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Indications: LUPKYNIS is indicated in combination with a background immunosuppressive therapy regimen for the treatment of adult patients with active lupus nephritis (LN). Limitations of Use: Safety and efficacy of LUPKYNIS have not been established in combination with cyclophosphamide. Use of LUPKYNIS is not recommended in this situation.

Patient Profiles

The patient profiles below describe specific, hypothetical patient types who may be appropriate for treatment with LUPKYNIS. Review medical backgrounds and current lab values to see how adding LUPKYNIS to a treatment regimen can help improve outcomes for these patients.

  • Jodi was diagnosed with lupus nephritis 3 months ago and put on a regimen of MMF + high-dose steroids
  • At 3-month follow-up, her UPCR had modestly declined
      Not achieving EULAR/ERA–EDTA guideline recommendation for reduction in UPCR of at least 25% by 3 months1
  • Her physician is considering adding treatment to help achieve a better renal response and decrease proteinuria levels

Lupus nephritis diagnosed 3 months ago

Biopsy findings at baseline

  • ISN Class III + V
  • Focal proliferative lupus nephritis affecting 40% of glomeruli
  • Subendothelial, subepithelial, and mesangial immune deposition
  • Basement membrane thickening

SLE history

  • Diagnosed with SLE 1.5 years prior

Current medications

  • MMF (2.5 g/day)
  • Prednisone (20 mg/day)
  • Hydroxychloroquine (200 mg BID)
  • ACE inhibitor
  • Hormonal IUD
Laboratory findings and vitals
Baseline 6 weeks 3 months
UPCR (mg/mg) 2.2 1.9 2.1
Urine microscopy 5-10 RBC/HPF w/ dysmorphia and cellular casts 5-10 RBC/HPF 5-10 RBC/HPF
eGFR (mL/min/1.73 m2) 85 87 85
Serum creatinine (mg/dL) 1.0 0.9 1.0
C3 (mg/dL) 60 78 80
C4 (mg/dL) 8 11 12
Anti-dsDNA (IU/mL) 130 84 80
BP (mmHg) 125/80 122/76 124/79
Weight (lbs) 155 162 166

Can more be done to help her achieve treatment goals?

Lupkynis Efficacy Download Profile

  • Julia was diagnosed with lupus nephritis 2 years ago and achieved a partial renal response after 12 months of treatment with MMF + steroids
  • At her most recent follow-up, lab results showed significantly elevated UPCR relative to her previous visit
  • Her physician wants to help ensure that the current flare of lupus nephritis is controlled as quickly as possible

Diagnosed with lupus nephritis 2 years ago

  • UPCR 2.3 mg/mg at diagnosis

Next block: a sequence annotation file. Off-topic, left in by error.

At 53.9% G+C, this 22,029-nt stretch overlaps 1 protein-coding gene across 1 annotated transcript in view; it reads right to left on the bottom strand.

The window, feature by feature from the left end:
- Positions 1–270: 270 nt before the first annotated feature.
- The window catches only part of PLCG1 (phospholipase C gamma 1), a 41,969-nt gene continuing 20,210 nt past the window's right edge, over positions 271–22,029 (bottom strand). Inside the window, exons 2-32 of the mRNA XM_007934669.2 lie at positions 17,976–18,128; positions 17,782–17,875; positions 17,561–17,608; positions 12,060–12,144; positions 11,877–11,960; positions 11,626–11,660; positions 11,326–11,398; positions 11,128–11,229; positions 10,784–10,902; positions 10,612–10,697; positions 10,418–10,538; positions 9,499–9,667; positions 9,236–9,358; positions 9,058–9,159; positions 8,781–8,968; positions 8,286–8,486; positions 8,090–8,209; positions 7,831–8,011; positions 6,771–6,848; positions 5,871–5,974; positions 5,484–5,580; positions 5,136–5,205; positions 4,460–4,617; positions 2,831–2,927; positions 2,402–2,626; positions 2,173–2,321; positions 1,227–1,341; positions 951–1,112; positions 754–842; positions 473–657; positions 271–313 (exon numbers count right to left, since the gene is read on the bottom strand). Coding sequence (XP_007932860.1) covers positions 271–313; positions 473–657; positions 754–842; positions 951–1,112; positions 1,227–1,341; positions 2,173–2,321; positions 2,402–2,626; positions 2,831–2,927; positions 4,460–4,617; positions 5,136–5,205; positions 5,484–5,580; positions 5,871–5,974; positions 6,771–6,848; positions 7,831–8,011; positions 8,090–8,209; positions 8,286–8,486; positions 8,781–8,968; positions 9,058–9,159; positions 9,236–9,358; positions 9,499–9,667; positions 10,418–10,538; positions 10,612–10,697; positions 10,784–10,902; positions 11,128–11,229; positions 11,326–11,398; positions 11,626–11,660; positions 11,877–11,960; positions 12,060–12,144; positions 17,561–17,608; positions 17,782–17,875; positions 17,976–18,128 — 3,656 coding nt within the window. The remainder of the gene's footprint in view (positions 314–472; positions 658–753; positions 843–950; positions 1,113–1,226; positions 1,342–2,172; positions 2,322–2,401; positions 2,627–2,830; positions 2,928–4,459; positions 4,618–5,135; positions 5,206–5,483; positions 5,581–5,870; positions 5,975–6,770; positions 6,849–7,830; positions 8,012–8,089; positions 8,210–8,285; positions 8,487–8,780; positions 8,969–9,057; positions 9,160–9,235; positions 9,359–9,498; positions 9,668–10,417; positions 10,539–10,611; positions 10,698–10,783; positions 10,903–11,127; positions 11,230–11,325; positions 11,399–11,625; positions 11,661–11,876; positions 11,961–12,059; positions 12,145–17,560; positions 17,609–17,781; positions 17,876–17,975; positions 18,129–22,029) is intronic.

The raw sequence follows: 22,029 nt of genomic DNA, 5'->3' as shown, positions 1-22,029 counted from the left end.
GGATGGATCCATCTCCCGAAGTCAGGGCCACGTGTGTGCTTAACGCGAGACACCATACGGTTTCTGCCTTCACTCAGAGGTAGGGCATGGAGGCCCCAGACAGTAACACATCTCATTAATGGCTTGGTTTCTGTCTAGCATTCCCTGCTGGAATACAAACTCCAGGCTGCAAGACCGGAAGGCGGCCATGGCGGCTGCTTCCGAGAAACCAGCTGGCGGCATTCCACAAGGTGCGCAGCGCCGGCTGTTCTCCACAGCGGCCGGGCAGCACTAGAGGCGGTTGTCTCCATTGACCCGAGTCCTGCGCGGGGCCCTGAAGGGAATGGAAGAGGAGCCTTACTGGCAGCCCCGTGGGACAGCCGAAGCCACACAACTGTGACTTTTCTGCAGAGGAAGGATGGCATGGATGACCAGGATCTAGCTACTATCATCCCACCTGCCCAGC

• Treated with MMF (2.5 g/day) and steroids for 12 months, achieved a partial response (50% reduction in UPCR)

Current biopsy findings

  • ISN Class IV
  • Diffuse proliferative lupus nephritis affecting 70% of glomeruli
  • Subendothelial and mesangial immune deposition

SLE history

  • Diagnosed with SLE 3.5 years prior

Current medications

  • Hydroxychloroquine (200 mg BID)
  • Prednisone (5 mg/day)
  • MMF (1.5 g/day)
  • Oral birth control
  • Angiotensin II receptor blocker
Laboratory findings and vitals
At lupus nephritis diagnosis
(2 years prior)
6 months prior Present day
UPCR (mg/mg) 2.3 1.0 3.6
Serum albumin (g/dL) 3.0 3.6 2.8
Urine microscopy 5 RBC/HPF No active sediment 8 RBC/HPF
eGFR (mL/min/1.73 m2) 88 90 80
Serum creatinine (mg/dL) 0.9 0.9 0.9
C3 (mg/dL) 60 90 55
C4 (mg/dL) 10 20 6
Anti-dsDNA (IU/mL) 100 70 125
BP (mmHg) 118/78 120/80 119/79
Weight (lbs) 148 150 155

How important is it to get her flaring signs and symptoms under control?

Lupkynis Efficacy Download Profile

  • Jenna was diagnosed with SLE 6 months ago
  • Recent urinalysis was suggestive of lupus nephritis
      Kidney biopsy confirmed diagnosis
  • Her lab values and other clinical risk factors put her at high risk for poor long-term outcomes

Recent lupus nephritis diagnosis

Biopsy findings at baseline

  • ISN Class IV + V
  • Diffuse proliferative lupus nephritis affecting 60% of glomeruli
  • Diffuse thickening of glomerular capillary wall
  • Subendothelial, subepithelial, and mesangial immune deposition

SLE history

  • Diagnosed 6 months prior after presenting with arthritis, malar rash, and positive serologies, along with hypertension and hyperlipidemia